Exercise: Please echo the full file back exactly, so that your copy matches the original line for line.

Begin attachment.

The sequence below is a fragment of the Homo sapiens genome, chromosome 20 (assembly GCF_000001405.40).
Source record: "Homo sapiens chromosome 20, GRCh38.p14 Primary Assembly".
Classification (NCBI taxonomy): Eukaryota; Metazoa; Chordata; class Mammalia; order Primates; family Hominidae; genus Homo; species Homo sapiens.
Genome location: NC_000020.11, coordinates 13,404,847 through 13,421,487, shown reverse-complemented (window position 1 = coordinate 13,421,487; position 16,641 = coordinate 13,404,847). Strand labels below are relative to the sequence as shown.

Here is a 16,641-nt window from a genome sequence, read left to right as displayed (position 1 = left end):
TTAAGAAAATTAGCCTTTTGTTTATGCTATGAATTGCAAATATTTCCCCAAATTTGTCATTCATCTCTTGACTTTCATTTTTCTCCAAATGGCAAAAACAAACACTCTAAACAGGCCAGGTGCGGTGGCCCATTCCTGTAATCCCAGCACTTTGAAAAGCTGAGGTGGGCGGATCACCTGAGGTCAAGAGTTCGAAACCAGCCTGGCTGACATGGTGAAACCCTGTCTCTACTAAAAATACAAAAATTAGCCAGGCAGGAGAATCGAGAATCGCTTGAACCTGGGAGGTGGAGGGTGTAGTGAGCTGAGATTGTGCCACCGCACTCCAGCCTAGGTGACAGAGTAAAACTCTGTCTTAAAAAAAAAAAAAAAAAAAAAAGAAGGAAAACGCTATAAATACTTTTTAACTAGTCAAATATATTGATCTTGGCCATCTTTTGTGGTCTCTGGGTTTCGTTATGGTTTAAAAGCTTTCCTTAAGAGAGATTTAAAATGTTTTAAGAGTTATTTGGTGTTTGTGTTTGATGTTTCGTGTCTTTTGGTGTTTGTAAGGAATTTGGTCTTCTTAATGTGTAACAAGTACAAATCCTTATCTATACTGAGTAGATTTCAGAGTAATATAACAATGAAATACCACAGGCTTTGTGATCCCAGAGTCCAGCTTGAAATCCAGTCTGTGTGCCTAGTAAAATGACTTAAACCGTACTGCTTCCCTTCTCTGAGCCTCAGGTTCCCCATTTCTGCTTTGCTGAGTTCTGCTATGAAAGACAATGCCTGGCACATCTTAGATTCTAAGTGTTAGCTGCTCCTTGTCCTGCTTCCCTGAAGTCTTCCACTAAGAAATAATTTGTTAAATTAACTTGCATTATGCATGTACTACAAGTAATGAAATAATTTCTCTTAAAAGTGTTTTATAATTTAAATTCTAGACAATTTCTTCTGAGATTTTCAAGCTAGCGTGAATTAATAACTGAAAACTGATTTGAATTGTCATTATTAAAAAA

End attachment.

The sequence below is a fragment of the Homo sapiens genome, chromosome 20 (assembly GCF_000001405.40).
Source record: "Homo sapiens chromosome 20, GRCh38.p14 Primary Assembly".
Classification (NCBI taxonomy): Eukaryota; Metazoa; Chordata; class Mammalia; order Primates; family Hominidae; genus Homo; species Homo sapiens.
Genome location: NC_000020.11, coordinates 13,404,847 through 13,421,487, shown reverse-complemented (window position 1 = coordinate 13,421,487; position 16,641 = coordinate 13,404,847). Strand labels below are relative to the sequence as shown.

Here is a 16,641-nt window from a genome sequence, read left to right as displayed (position 1 = left end):
TTAAGAAAATTAGCCTTTTGTTTATGCTATGAATTGCAAATATTTCCCCAAATTTGTCATTCATCTCTTGACTTTCATTTTTCTCCAAATGGCAAAAACAAACACTCTAAACAGGCCAGGTGCGGTGGCCCATTCCTGTAATCCCAGCACTTTGAAAAGCTGAGGTGGGCGGATCACCTGAGGTCAAGAGTTCGAAACCAGCCTGGCTGACATGGTGAAACCCTGTCTCTACTAAAAATACAAAAATTAGCCAGGCAGGAGAATCGAGAATCGCTTGAACCTGGGAGGTGGAGGGTGTAGTGAGCTGAGATTGTGCCACCGCACTCCAGCCTAGGTGACAGAGTAAAACTCTGTCTTAAAAAAAAAAAAAAAAAAAAAAGAAGGAAAACGCTATAAATACTTTTTAACTAGTCAAATATATTGATCTTGGCCATCTTTTGTGGTCTCTGGGTTTCGTTATGGTTTAAAAGCTTTCCTTAAGAGAGATTTAAAATGTTTTAAGAGTTATTTGGTGTTTGTGTTTGATGTTTCGTGTCTTTTGGTGTTTGTAAGGAATTTGGTCTTCTTAATGTGTAACAAGTACAAATCCTTATCTATACTGAGTAGATTTCAGAGTAATATAACAATGAAATACCACAGGCTTTGTGATCCCAGAGTCCAGCTTGAAATCCAGTCTGTGTGCCTAGTAAAATGACTTAAACCGTACTGCTTCCCTTCTCTGAGCCTCAGGTTCCCCATTTCTGCTTTGCTGAGTTCTGCTATGAAAGACAATGCCTGGCACATCTTAGATTCTAAGTGTTAGCTGCTCCTTGTCCTGCTTCCCTGAAGTCTTCCACTAAGAAATAATTTGTTAAATTAACTTGCATTATGCATGTACTACAAGTAATGAAATAATTTCTCTTAAAAGTGTTTTATAATTTAAATTCTAGACAATTTCTTCTGAGATTTTCAAGCTAGCGTGAATTAATAACTGAAAACTGATTTGAATTGTCATTATTAAAAAA